most out-of-spec firearm/ammunition

Discussion in 'Shooting, Hunting and Fishing' started by stoatman, Jul 7, 2010.

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  1. I was wondering why my SIG P226 was leading like a bar steward with "to spec" cast ammunition (.356"). Much to my surprise, after measuring the barrel it is .357" groove-to-groove, i.e. .002" over specification -- and this is a modern firearm!

    Also, the groove-to-groove (and throat) measurement of my No.4 is .318", whereas "standard" (as if there is such a thing...) is .313", i.e. 0.005" over specification -- and the barrel has no signs of throat wear, so is practically new!

    Can anyone beat either of those for out of specification-edness?
  2. Alsacien

    Alsacien LE Moderator

    Why don't you just buy commercial jacketed ammo at <Euro 150 per 1000 and stop being such a tightwad..... ;-)

    I have noticed the < (less than) symbol appears not to work.
  3. It's not that I'm being a tightwad, it's that I derive some bizarre pleasure from doing it! The breakeven point on all my casting/sizing equipment is going to be tens of thousands of rounds anyway, so the reason for doing it surely isn't financial...

    and you can't get factory of any quality up here for 150 per thousand anyway -- it's pushing closer to the 200 mark
  4. Alsacien

    Alsacien LE Moderator

    Going to be more than that as apparently you have purchased the wrong size........ ;-)

    Do you make your own primers too?
  5. Yes, it was another 30 euros to purchase a .358" sizer, the cost of about 165 rounds of factory. Hardly the end of the world.

    I'm looking forward to my 170 grain .321&#8221; RCBS mould so that I can get my No.4 running at more than rimfire velocity. Chances are I got the wrong size sizing die for that as well, but you never know until you try it (it SHOULD be correct, since it is throat sized, but knowing my luck it will want to be .001&#8221; bigger, and we are talking custom dies at 45 dollars here...)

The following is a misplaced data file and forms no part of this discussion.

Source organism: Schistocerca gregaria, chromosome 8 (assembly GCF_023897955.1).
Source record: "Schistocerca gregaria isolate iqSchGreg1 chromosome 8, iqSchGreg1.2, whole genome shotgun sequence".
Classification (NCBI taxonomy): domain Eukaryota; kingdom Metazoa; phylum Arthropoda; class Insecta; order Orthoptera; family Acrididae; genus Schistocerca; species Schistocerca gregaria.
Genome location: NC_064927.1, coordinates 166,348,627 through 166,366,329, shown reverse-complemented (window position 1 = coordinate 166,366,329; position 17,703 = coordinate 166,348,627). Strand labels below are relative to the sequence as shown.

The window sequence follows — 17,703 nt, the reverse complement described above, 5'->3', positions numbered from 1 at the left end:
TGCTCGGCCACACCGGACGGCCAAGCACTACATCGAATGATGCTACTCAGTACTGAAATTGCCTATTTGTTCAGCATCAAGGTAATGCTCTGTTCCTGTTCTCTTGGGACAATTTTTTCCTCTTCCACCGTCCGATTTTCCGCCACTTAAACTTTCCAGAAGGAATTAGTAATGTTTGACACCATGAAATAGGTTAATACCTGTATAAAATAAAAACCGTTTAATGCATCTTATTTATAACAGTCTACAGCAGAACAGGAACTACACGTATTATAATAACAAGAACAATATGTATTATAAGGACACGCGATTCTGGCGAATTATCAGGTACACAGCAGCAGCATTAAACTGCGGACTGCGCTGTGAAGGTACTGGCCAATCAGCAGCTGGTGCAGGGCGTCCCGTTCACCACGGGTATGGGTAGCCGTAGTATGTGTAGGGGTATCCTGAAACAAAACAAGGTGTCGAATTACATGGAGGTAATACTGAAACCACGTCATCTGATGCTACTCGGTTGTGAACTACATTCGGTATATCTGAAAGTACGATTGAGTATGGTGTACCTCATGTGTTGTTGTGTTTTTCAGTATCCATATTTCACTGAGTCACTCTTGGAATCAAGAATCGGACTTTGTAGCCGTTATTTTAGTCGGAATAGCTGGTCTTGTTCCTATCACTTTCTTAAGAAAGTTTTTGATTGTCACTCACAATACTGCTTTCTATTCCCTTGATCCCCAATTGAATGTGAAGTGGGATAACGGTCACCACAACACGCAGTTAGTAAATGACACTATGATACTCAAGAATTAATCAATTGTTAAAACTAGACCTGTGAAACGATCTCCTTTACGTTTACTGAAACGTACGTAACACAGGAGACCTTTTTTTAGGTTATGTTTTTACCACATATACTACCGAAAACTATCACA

6. So where do you get ammo for less than € 150.00 per thousand? I can't find anything under € 170.00.
  7. try putting the headspace gauges through a batch of brand new rifles my old boss had imported from china.
    now that made him bitch and squeal like a dumped schoolgirl. I had to set the barrels back on all of them and rechamber.
  8. Alsacien

    Alsacien LE Moderator

  9. I seem to remember that service Brownings were a bit loose, the Canadians called theirs, washing machines because John Inglis, the manufacturer, made washing machines and the pistols rattled like one. Ours were not much better, the barrels were about .357
  10. I remember my old Inglis Browning with great fondness - it was the first 9mm semi-auto pistol that I ever bought - refinished in that odd brown colour. It shot well, didn't jam and I won my heat of Service Pistol at our local club derby - no great shakes but it made me feel good.
    Rumour had it that Inglis made them out of steel from re-cycled railway tracks - probably another one of those urban myths....
  11. A group of us were having difficulty sourcing "good" target rifles. Mrs GB and I decide to take the route of purchasing top-grade benchrest barrels from Shilen, for fitting to a target action by a local gunsmith.

    Unfortunately, he was used to benchrest shooters, and chambered them quite tightly. Now while the benchrest types will fire a group and clean it, a 3P match will typically involve 150rds. On a warm day, by the end of the match, I was having to hit the bolt handle to open it; it didn't group that well, either... Not the best result for £750 spent.

    The happy ending was being coached by a gunsmith. He had a look at what was by then my "backup" barrel and action, and offered to rechamber it. After rechambering, I dragged it along to my next ammunition batch selection at the Eley factory; after spending all day trying to get something decent for my old barrel, I compared my selections in the newly-rechambered Shilen; to find that the groups improved from 15ish mm edge to edge (average of four different 10 round groups at 50m, out of a vice) to 13ish mm. The only problem in the three weeks to that year's big competition was coping with an eight-inch sight base extension, and a barrel that was nearly a kilo heavier. It worked, mind, and I'm still using it nine years later...